As depicted at 72 in FIG. 4, the user can then answer questions or in other ways reveals demographic, poll/voting, or personal data (collectively, “survey data”). This step is optionally completed while payment information is being authenticated, while content is being downloaded in substantial real-time, and while content is transferred from the kiosk to the selected delivery device.

After the purchase at 74, the kiosk 20 may optionally print a receipt during or after a purchase. This receipt constitutes a transaction record and may optionally include coupons, discount codes, printed advertising material, or similar promotional items. Such promotional items may optionally be selected based upon the browsing activities of the user, upon items purchased, or upon related factors, analyzed singly or in combination.

In addition to transferring digital content to the remote device, the system can be used to transfer data from the remote device to the central device using any method, including the method illustrated in FIG. 5. Any information can be transferred from the remote device (i.e., kiosk 120 or kiosk cluster 114) to the central device (i.e., server 110 or server cluster 112). Such information includes the kiosk data that can be monitored and collected by a monitoring agent, as discussed above.

One such type of kiosk data comprises fault monitoring data (“fault data”). This data can include panic, alarm, error, troubleshooting, diagnostic, status, latency, and system fault messages/codes from the software, utilities, drivers, operating system, motherboard, daughterboard, CPU, and other hardware, including the previously mentioned input/output, communications, sensors, and network devices. Fault data may also entail fan speeds, component temperatures, vibration measurements, humidity readings, power levels, wetness measurements, light measurements, and such other diagnostic information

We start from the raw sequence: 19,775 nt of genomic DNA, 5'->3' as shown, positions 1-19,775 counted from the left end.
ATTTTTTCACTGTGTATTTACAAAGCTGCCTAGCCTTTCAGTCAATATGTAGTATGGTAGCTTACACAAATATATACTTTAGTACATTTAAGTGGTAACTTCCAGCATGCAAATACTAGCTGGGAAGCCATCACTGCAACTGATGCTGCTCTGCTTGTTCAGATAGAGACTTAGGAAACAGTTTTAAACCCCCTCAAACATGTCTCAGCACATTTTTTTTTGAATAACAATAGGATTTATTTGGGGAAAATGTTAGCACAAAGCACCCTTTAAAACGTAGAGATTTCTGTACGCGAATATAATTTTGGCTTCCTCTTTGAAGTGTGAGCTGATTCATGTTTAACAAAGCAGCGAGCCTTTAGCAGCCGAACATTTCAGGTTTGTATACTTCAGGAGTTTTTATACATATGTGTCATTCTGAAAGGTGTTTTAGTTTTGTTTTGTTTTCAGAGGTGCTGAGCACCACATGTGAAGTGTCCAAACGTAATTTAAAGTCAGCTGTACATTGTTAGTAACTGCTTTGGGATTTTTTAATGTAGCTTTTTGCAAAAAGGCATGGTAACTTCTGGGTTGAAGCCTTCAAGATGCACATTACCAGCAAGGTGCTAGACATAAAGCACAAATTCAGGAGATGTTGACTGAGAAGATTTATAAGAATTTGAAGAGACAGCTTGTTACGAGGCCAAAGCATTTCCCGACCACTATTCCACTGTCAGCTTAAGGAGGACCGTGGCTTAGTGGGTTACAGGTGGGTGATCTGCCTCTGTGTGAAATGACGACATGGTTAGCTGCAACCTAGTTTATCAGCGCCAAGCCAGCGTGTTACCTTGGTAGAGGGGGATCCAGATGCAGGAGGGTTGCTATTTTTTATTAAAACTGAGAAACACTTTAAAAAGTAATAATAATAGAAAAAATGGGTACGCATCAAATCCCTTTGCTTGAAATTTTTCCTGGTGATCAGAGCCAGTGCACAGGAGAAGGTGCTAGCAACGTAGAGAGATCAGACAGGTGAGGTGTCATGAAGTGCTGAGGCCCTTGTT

Another type of kiosk data that can be transferred from the remote device to the central device comprises system performance data (“performance data”). Such data may include information about usage, space, and size of the remote device's memory, including random-access memory (“RAM”), read-only memory (“ROM”), programmable read-only memory (“PROM”), erasable programmable read-only memory (“EPROM”), electrically erasable programmable read-only memory (“EEPROM”), basic input/output data (“BIOS”), cache, solid state memory devices, magnetic hard disks, removable magnetic disks, and the like. Performance data may also include CPU and bandwidth usage, data transfer speeds, average wait times, pages printed per minute, duration of transactions, and combinations thereof.

Another type of kiosk data that can be transferred includes the non-entered physical activity of a user during an interaction with the remote device (“physical activity data”). Such data includes, for example, video footage capturing a user's body movements, positioning, and expressions during an interaction; audio recordings of a user's verbalizations/noises; biometric data, such as fingerprints, voiceprints, hand geometries, retinal/iris scans, signature verifications, facial recognitions, and combinations thereof.